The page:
REALITY TV shows are unquestionably my guilty tv pleasure. I like a few but my current fixation is Channel 4s new offering, The Circle. Contestants are playing for 50k and are housed in rather plush flats somewhere in London. If you want to know where then look for a bloc of flats with an actual giant metallic circle on its side, not one of the shows subtler touches.
The catch is they can only communicate via a specially created social media platform, the ‘Circle’ of the title. This twist certainly adds a new dimension to the show. It ramps up the tension as it means that determining a characters authenticity is, of course, 10 times harder. In many ways, it makes the game a shade more sophisticated as it makes the alliances formed always unsteady and with massive potential to shift. Every couple of days, the players rank each other and the top two, the influencers, decide who is ‘Blocked’ from the Circle. Usually, those that are blocked get to visit one other player in the flesh before they leave.
Half of the cast is currently catfishing either mildly, in the case of gay Freddy who is playing himself but just straight, to the more severe cases like Alex who is masquerading as his actual girlfriend, Kate or Sinead, a female careworker in her mid 20s, who is playing 65-yo Christopher. In many ways, it is more slow-burning and less visual than other shows in the genre, the emphasis is on the game playing and strategy much more and you do not really get to know the contestants in as much depth as you may well do on say Big Brother.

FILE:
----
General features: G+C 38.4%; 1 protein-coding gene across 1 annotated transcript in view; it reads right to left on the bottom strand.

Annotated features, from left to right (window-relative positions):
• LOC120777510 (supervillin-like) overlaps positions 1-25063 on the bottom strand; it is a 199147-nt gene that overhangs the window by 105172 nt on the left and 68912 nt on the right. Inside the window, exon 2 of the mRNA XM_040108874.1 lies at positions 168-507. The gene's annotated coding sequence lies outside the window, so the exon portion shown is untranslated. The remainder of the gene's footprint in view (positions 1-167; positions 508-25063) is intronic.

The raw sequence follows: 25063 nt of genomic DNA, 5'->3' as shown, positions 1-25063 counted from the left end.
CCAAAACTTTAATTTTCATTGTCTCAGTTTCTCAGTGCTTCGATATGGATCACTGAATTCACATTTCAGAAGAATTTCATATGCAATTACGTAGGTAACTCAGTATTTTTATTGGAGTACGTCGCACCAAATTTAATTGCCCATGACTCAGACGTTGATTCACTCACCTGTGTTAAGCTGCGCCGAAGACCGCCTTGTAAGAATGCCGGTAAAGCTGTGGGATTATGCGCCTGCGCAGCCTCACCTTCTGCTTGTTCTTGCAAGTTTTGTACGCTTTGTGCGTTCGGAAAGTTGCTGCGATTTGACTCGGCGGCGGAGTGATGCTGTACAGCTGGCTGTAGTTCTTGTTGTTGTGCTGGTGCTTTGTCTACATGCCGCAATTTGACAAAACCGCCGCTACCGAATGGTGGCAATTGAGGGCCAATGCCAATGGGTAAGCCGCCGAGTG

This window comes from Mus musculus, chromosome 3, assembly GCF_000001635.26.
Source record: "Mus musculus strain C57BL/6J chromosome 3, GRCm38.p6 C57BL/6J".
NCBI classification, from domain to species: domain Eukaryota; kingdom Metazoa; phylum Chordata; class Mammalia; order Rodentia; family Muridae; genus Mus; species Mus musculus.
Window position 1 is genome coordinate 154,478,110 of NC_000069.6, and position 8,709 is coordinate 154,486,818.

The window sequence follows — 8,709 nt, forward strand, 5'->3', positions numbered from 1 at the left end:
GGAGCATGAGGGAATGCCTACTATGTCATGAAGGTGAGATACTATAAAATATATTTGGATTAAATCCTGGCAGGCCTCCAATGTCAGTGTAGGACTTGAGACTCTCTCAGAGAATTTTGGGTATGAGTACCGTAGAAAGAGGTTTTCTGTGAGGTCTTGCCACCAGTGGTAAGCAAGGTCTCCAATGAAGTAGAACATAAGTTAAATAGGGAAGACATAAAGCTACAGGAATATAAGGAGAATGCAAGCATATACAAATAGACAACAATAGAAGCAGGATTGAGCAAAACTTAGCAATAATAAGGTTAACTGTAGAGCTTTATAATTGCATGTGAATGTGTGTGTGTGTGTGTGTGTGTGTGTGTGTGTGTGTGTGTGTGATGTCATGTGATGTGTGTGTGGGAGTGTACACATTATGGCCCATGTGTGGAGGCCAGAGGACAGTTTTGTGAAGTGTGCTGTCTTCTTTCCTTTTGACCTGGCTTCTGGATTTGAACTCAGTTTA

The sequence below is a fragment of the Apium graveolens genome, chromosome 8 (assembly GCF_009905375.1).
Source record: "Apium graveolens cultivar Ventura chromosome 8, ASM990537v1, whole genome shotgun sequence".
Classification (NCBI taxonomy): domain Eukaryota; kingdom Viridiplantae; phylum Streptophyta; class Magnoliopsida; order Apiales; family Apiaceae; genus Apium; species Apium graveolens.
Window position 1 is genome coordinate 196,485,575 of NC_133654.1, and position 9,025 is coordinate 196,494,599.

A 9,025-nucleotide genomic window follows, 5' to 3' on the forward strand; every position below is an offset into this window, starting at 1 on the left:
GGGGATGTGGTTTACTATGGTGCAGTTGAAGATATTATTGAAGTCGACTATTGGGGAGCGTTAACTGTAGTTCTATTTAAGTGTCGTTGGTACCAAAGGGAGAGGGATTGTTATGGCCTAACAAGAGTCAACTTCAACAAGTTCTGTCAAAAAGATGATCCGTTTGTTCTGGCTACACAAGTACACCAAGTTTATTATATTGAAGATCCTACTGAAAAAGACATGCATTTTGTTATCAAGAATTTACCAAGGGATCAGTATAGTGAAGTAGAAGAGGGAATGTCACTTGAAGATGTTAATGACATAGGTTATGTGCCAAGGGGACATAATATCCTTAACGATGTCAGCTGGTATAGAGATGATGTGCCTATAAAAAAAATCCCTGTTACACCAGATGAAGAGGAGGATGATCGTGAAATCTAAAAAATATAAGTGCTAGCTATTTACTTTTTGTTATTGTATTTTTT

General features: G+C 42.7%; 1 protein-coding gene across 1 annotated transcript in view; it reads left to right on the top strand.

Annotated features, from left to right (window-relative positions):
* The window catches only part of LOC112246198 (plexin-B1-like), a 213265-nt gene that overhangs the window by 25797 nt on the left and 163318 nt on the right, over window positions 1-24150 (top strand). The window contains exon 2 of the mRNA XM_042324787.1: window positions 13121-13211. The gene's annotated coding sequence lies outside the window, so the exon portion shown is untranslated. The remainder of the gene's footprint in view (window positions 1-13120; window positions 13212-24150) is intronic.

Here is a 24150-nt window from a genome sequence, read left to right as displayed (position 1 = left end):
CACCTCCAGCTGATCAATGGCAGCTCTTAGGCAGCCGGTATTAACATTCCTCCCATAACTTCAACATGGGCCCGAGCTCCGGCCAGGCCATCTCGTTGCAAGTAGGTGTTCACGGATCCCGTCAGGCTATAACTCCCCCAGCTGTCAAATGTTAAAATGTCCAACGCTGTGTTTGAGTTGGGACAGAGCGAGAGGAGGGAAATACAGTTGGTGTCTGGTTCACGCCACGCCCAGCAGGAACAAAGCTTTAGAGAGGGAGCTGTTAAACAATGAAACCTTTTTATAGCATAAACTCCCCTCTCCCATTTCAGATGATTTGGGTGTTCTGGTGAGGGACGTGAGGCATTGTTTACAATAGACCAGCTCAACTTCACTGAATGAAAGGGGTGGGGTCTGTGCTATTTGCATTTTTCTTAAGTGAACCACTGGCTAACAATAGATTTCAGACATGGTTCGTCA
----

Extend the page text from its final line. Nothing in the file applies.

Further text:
So, is The Circle the next generation of reality TV show? It certainly does capture one aspect of the social media world very well, that while it brings people together it also isolates them and makes them especially vulnerable to manipulation. At the end of last nights show, ousted Aiden visited ‘Kate’ a.k.a Alex and how she reacts to the truth will certainly be interesting. I don’t ultimately think it will ever achieve the cult status that say Love Island or Big Brother has as it is slower and more cerebral than those two shows but I think it will slowly build a core of dedicated followers who appreciate its subtler charms and revel in the overt trickery and skill of the game players. It certainly has its place among reality shows and is a welcome addition to the genre.